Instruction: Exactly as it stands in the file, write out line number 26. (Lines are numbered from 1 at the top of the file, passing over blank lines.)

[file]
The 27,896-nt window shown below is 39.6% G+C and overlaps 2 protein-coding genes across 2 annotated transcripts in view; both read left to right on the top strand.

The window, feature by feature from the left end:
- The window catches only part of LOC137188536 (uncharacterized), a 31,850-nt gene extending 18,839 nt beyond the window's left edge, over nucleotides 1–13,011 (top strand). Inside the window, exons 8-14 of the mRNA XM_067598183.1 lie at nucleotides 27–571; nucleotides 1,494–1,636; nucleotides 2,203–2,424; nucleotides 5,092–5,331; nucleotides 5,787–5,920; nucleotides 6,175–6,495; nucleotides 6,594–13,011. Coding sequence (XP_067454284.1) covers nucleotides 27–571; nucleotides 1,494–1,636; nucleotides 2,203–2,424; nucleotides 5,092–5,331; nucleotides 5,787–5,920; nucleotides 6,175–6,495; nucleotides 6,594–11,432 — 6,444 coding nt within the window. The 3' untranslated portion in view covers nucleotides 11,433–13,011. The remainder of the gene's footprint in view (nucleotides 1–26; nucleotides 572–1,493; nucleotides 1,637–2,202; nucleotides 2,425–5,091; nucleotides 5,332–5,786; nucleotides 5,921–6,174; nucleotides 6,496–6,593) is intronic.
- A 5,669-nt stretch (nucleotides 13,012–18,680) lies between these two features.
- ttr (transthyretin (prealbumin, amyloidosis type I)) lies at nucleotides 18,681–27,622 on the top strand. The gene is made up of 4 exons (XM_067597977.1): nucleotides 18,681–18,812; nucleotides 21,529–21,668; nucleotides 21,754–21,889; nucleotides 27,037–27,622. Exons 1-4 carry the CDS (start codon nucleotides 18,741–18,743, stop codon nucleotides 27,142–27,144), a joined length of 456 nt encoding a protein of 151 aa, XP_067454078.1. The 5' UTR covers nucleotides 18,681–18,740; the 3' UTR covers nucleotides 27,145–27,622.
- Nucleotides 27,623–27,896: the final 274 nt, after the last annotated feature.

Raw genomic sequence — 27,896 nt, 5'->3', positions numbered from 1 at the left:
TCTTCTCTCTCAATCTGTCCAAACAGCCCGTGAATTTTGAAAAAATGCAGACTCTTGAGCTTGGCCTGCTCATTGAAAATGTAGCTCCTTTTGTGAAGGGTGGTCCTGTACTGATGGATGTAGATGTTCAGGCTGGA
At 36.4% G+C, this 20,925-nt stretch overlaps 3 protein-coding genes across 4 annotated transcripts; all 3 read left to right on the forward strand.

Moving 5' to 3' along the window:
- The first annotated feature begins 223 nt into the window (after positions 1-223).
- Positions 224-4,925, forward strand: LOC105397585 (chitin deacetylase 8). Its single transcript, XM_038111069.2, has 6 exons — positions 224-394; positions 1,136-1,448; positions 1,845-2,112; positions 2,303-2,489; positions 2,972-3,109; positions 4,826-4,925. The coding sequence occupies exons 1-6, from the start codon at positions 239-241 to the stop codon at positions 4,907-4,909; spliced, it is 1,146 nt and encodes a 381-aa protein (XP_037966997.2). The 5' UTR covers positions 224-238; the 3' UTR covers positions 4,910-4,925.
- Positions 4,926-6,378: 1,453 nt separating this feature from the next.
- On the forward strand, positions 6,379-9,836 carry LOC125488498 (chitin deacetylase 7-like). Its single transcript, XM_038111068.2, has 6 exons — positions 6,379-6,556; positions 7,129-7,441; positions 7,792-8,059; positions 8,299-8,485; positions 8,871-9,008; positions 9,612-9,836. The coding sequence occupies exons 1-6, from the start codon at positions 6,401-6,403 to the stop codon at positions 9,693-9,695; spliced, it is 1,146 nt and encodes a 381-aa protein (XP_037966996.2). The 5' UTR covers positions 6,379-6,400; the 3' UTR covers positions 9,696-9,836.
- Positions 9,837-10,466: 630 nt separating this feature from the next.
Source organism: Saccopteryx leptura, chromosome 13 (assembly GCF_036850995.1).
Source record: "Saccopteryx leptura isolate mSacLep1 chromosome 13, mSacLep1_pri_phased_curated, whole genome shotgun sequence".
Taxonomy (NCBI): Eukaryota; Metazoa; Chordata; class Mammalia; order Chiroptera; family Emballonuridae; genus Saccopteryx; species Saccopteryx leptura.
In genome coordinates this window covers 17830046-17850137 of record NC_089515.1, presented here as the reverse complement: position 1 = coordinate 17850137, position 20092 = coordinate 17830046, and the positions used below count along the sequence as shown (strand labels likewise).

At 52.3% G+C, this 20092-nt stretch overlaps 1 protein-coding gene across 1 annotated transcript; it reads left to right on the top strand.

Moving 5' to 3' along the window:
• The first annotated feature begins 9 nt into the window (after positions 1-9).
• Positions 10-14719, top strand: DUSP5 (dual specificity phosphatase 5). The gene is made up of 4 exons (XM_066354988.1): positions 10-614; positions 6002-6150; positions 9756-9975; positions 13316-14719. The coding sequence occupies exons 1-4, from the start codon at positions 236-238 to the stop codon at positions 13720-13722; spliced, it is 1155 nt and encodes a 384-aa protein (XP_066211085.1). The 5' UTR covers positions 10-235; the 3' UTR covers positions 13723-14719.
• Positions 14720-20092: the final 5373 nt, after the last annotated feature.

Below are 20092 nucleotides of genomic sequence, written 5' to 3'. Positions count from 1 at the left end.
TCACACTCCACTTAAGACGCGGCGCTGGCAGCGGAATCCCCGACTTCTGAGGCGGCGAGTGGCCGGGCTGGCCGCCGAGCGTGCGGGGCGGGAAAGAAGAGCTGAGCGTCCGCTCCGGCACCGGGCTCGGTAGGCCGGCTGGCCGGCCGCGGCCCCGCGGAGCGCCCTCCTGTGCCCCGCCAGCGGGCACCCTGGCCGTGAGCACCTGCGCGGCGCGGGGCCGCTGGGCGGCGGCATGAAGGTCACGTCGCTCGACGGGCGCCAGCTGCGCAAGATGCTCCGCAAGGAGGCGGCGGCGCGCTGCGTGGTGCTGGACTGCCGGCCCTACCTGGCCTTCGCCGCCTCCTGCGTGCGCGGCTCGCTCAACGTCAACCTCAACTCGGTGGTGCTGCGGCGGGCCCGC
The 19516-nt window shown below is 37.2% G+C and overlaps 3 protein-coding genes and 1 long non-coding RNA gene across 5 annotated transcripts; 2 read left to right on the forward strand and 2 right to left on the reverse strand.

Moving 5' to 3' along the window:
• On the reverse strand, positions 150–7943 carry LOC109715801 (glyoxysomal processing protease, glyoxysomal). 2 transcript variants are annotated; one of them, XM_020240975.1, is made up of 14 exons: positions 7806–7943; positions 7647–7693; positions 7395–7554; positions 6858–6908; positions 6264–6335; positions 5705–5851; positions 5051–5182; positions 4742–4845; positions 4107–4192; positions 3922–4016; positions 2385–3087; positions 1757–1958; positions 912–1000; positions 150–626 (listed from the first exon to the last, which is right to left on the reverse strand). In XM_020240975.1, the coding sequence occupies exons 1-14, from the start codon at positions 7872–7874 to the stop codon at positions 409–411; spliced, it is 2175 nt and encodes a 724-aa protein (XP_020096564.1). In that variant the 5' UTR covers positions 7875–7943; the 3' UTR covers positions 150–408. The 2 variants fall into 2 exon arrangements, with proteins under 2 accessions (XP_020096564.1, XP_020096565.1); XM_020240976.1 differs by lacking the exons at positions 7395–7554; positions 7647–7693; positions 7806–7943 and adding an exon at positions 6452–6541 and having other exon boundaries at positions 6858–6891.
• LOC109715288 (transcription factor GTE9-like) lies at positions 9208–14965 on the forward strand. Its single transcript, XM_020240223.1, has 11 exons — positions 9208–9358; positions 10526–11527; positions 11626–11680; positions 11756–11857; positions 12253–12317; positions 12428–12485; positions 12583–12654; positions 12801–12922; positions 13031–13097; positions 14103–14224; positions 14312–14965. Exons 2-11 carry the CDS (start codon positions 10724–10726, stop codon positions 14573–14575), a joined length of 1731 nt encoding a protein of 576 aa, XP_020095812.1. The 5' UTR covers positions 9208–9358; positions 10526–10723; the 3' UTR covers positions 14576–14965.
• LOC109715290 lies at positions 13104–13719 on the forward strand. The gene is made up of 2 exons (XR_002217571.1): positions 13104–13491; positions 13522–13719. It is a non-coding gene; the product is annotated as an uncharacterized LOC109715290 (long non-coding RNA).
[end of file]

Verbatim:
TCACACTCCACTTAAGACGCGGCGCTGGCAGCGGAATCCCCGACTTCTGAGGCGGCGAGTGGCCGGGCTGGCCGCCGAGCGTGCGGGGCGGGAAAGAAGAGCTGAGCGTCCGCTCCGGCACCGGGCTCGGTAGGCCGGCTGGCCGGCCGCGGCCCCGCGGAGCGCCCTCCTGTGCCCCGCCAGCGGGCACCCTGGCCGTGAGCACCTGCGCGGCGCGGGGCCGCTGGGCGGCGGCATGAAGGTCACGTCGCTCGACGGGCGCCAGCTGCGCAAGATGCTCCGCAAGGAGGCGGCGGCGCGCTGCGTGGTGCTGGACTGCCGGCCCTACCTGGCCTTCGCCGCCTCCTGCGTGCGCGGCTCGCTCAACGTCAACCTCAACTCGGTGGTGCTGCGGCGGGCCCGC